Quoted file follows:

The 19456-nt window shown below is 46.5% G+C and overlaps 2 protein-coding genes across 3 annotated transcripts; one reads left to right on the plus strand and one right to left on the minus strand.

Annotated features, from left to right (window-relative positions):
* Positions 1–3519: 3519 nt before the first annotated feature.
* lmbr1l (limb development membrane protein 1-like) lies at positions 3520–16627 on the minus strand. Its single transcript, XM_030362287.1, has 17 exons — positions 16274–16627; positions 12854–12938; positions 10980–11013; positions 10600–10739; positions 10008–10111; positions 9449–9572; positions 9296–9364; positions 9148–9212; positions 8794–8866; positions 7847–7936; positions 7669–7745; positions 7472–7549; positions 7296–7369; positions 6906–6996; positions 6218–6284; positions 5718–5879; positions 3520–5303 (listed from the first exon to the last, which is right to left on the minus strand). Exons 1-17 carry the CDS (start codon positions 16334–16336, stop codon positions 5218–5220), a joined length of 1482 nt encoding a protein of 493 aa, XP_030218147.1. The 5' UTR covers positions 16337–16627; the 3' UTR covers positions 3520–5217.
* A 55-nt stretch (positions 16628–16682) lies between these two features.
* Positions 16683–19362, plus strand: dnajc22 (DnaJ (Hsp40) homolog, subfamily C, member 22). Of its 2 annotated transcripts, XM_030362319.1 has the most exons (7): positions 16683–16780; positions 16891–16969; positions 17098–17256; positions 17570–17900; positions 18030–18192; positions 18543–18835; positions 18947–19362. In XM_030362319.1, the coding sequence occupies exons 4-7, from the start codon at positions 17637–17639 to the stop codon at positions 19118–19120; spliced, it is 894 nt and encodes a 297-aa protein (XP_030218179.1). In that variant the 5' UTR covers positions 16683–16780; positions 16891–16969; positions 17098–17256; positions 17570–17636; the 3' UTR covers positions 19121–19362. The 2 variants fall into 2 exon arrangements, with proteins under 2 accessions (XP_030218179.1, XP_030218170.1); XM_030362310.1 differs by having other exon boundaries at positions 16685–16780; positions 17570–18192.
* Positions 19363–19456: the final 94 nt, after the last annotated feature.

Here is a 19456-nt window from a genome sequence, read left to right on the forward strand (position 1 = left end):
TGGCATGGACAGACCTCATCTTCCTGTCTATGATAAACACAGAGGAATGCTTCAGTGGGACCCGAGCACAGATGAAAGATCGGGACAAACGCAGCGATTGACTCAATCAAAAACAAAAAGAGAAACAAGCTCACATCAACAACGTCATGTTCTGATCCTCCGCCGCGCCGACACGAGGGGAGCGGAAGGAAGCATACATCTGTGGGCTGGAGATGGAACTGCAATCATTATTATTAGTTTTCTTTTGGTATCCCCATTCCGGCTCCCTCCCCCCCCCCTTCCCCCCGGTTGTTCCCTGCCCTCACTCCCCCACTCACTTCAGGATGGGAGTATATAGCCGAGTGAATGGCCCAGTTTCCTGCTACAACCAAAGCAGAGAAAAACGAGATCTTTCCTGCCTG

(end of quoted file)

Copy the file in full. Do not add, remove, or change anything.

The 19456-nt window shown below is 46.5% G+C and overlaps 2 protein-coding genes across 3 annotated transcripts; one reads left to right on the plus strand and one right to left on the minus strand.

Annotated features, from left to right (window-relative positions):
* Positions 1–3519: 3519 nt before the first annotated feature.
* lmbr1l (limb development membrane protein 1-like) lies at positions 3520–16627 on the minus strand. Its single transcript, XM_030362287.1, has 17 exons — positions 16274–16627; positions 12854–12938; positions 10980–11013; positions 10600–10739; positions 10008–10111; positions 9449–9572; positions 9296–9364; positions 9148–9212; positions 8794–8866; positions 7847–7936; positions 7669–7745; positions 7472–7549; positions 7296–7369; positions 6906–6996; positions 6218–6284; positions 5718–5879; positions 3520–5303 (listed from the first exon to the last, which is right to left on the minus strand). Exons 1-17 carry the CDS (start codon positions 16334–16336, stop codon positions 5218–5220), a joined length of 1482 nt encoding a protein of 493 aa, XP_030218147.1. The 5' UTR covers positions 16337–16627; the 3' UTR covers positions 3520–5217.
* A 55-nt stretch (positions 16628–16682) lies between these two features.
* Positions 16683–19362, plus strand: dnajc22 (DnaJ (Hsp40) homolog, subfamily C, member 22). Of its 2 annotated transcripts, XM_030362319.1 has the most exons (7): positions 16683–16780; positions 16891–16969; positions 17098–17256; positions 17570–17900; positions 18030–18192; positions 18543–18835; positions 18947–19362. In XM_030362319.1, the coding sequence occupies exons 4-7, from the start codon at positions 17637–17639 to the stop codon at positions 19118–19120; spliced, it is 894 nt and encodes a 297-aa protein (XP_030218179.1). In that variant the 5' UTR covers positions 16683–16780; positions 16891–16969; positions 17098–17256; positions 17570–17636; the 3' UTR covers positions 19121–19362. The 2 variants fall into 2 exon arrangements, with proteins under 2 accessions (XP_030218179.1, XP_030218170.1); XM_030362310.1 differs by having other exon boundaries at positions 16685–16780; positions 17570–18192.
* Positions 19363–19456: the final 94 nt, after the last annotated feature.

Here is a 19456-nt window from a genome sequence, read left to right on the forward strand (position 1 = left end):
TGGCATGGACAGACCTCATCTTCCTGTCTATGATAAACACAGAGGAATGCTTCAGTGGGACCCGAGCACAGATGAAAGATCGGGACAAACGCAGCGATTGACTCAATCAAAAACAAAAAGAGAAACAAGCTCACATCAACAACGTCATGTTCTGATCCTCCGCCGCGCCGACACGAGGGGAGCGGAAGGAAGCATACATCTGTGGGCTGGAGATGGAACTGCAATCATTATTATTAGTTTTCTTTTGGTATCCCCATTCCGGCTCCCTCCCCCCCCCCTTCCCCCCGGTTGTTCCCTGCCCTCACTCCCCCACTCACTTCAGGATGGGAGTATATAGCCGAGTGAATGGCCCAGTTTCCTGCTACAACCAAAGCAGAGAAAAACGAGATCTTTCCTGCCTG